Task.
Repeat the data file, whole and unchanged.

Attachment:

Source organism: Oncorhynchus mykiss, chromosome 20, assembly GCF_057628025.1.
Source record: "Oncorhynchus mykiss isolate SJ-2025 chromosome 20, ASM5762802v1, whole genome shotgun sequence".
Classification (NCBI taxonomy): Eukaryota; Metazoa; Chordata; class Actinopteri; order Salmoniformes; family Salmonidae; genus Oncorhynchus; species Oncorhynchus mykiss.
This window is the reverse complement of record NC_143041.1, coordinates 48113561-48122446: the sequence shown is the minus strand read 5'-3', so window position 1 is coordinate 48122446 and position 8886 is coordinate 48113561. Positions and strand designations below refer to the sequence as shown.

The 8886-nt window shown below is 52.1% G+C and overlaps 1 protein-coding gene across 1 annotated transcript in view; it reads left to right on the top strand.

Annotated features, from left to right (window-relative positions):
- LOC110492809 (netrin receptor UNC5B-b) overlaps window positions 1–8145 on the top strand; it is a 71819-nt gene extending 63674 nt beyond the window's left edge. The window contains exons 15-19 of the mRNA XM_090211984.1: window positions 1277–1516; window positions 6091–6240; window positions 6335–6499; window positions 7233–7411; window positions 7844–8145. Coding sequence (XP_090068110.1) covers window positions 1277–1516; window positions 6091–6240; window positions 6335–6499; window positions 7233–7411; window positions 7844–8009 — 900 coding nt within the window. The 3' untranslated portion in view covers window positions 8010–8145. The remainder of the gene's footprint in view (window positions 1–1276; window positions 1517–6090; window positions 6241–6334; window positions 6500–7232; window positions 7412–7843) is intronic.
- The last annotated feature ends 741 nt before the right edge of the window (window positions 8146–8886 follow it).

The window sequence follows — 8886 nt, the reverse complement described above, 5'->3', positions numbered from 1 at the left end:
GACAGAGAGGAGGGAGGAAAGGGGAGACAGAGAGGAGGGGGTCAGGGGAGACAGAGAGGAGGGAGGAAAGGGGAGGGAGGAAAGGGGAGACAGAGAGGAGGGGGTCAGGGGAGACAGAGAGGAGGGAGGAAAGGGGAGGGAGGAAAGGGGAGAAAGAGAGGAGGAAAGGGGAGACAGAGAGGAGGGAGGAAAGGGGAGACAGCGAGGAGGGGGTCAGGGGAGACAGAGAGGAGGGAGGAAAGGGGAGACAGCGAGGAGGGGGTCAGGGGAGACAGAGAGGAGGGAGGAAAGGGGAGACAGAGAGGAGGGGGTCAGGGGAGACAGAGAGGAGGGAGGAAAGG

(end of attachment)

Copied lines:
Source organism: Oncorhynchus mykiss, chromosome 20, assembly GCF_057628025.1.
Source record: "Oncorhynchus mykiss isolate SJ-2025 chromosome 20, ASM5762802v1, whole genome shotgun sequence".
Classification (NCBI taxonomy): Eukaryota; Metazoa; Chordata; class Actinopteri; order Salmoniformes; family Salmonidae; genus Oncorhynchus; species Oncorhynchus mykiss.
This window is the reverse complement of record NC_143041.1, coordinates 48113561-48122446: the sequence shown is the minus strand read 5'-3', so window position 1 is coordinate 48122446 and position 8886 is coordinate 48113561. Positions and strand designations below refer to the sequence as shown.

The 8886-nt window shown below is 52.1% G+C and overlaps 1 protein-coding gene across 1 annotated transcript in view; it reads left to right on the top strand.

Annotated features, from left to right (window-relative positions):
- LOC110492809 (netrin receptor UNC5B-b) overlaps window positions 1–8145 on the top strand; it is a 71819-nt gene extending 63674 nt beyond the window's left edge. The window contains exons 15-19 of the mRNA XM_090211984.1: window positions 1277–1516; window positions 6091–6240; window positions 6335–6499; window positions 7233–7411; window positions 7844–8145. Coding sequence (XP_090068110.1) covers window positions 1277–1516; window positions 6091–6240; window positions 6335–6499; window positions 7233–7411; window positions 7844–8009 — 900 coding nt within the window. The 3' untranslated portion in view covers window positions 8010–8145. The remainder of the gene's footprint in view (window positions 1–1276; window positions 1517–6090; window positions 6241–6334; window positions 6500–7232; window positions 7412–7843) is intronic.
- The last annotated feature ends 741 nt before the right edge of the window (window positions 8146–8886 follow it).

The window sequence follows — 8886 nt, the reverse complement described above, 5'->3', positions numbered from 1 at the left end:
GACAGAGAGGAGGGAGGAAAGGGGAGACAGAGAGGAGGGGGTCAGGGGAGACAGAGAGGAGGGAGGAAAGGGGAGGGAGGAAAGGGGAGACAGAGAGGAGGGGGTCAGGGGAGACAGAGAGGAGGGAGGAAAGGGGAGGGAGGAAAGGGGAGAAAGAGAGGAGGAAAGGGGAGACAGAGAGGAGGGAGGAAAGGGGAGACAGCGAGGAGGGGGTCAGGGGAGACAGAGAGGAGGGAGGAAAGGGGAGACAGCGAGGAGGGGGTCAGGGGAGACAGAGAGGAGGGAGGAAAGGGGAGACAGAGAGGAGGGGGTCAGGGGAGACAGAGAGGAGGGAGGAAAGG